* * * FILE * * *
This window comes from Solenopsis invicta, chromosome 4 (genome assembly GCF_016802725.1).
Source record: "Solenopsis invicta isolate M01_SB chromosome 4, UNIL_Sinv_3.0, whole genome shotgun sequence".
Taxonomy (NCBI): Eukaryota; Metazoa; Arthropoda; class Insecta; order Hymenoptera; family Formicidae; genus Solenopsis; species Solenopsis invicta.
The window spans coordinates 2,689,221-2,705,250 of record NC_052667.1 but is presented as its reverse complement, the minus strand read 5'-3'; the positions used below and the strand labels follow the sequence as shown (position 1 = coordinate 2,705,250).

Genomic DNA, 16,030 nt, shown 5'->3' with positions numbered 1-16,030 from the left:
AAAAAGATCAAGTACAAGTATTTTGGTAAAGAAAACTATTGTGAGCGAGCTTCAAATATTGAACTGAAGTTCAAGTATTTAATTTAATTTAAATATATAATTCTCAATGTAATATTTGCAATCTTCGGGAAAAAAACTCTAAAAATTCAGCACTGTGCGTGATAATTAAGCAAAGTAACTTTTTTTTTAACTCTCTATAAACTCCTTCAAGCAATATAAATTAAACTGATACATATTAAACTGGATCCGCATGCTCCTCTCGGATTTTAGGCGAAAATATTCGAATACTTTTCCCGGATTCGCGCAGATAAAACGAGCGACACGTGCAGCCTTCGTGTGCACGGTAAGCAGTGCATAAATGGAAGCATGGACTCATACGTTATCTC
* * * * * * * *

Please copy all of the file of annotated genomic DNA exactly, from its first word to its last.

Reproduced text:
This window comes from Solenopsis invicta, chromosome 4 (genome assembly GCF_016802725.1).
Source record: "Solenopsis invicta isolate M01_SB chromosome 4, UNIL_Sinv_3.0, whole genome shotgun sequence".
Taxonomy (NCBI): Eukaryota; Metazoa; Arthropoda; class Insecta; order Hymenoptera; family Formicidae; genus Solenopsis; species Solenopsis invicta.
The window spans coordinates 2,689,221-2,705,250 of record NC_052667.1 but is presented as its reverse complement, the minus strand read 5'-3'; the positions used below and the strand labels follow the sequence as shown (position 1 = coordinate 2,705,250).

Genomic DNA, 16,030 nt, shown 5'->3' with positions numbered 1-16,030 from the left:
AAAAAGATCAAGTACAAGTATTTTGGTAAAGAAAACTATTGTGAGCGAGCTTCAAATATTGAACTGAAGTTCAAGTATTTAATTTAATTTAAATATATAATTCTCAATGTAATATTTGCAATCTTCGGGAAAAAAACTCTAAAAATTCAGCACTGTGCGTGATAATTAAGCAAAGTAACTTTTTTTTTAACTCTCTATAAACTCCTTCAAGCAATATAAATTAAACTGATACATATTAAACTGGATCCGCATGCTCCTCTCGGATTTTAGGCGAAAATATTCGAATACTTTTCCCGGATTCGCGCAGATAAAACGAGCGACACGTGCAGCCTTCGTGTGCACGGTAAGCAGTGCATAAATGGAAGCATGGACTCATACGTTATCTC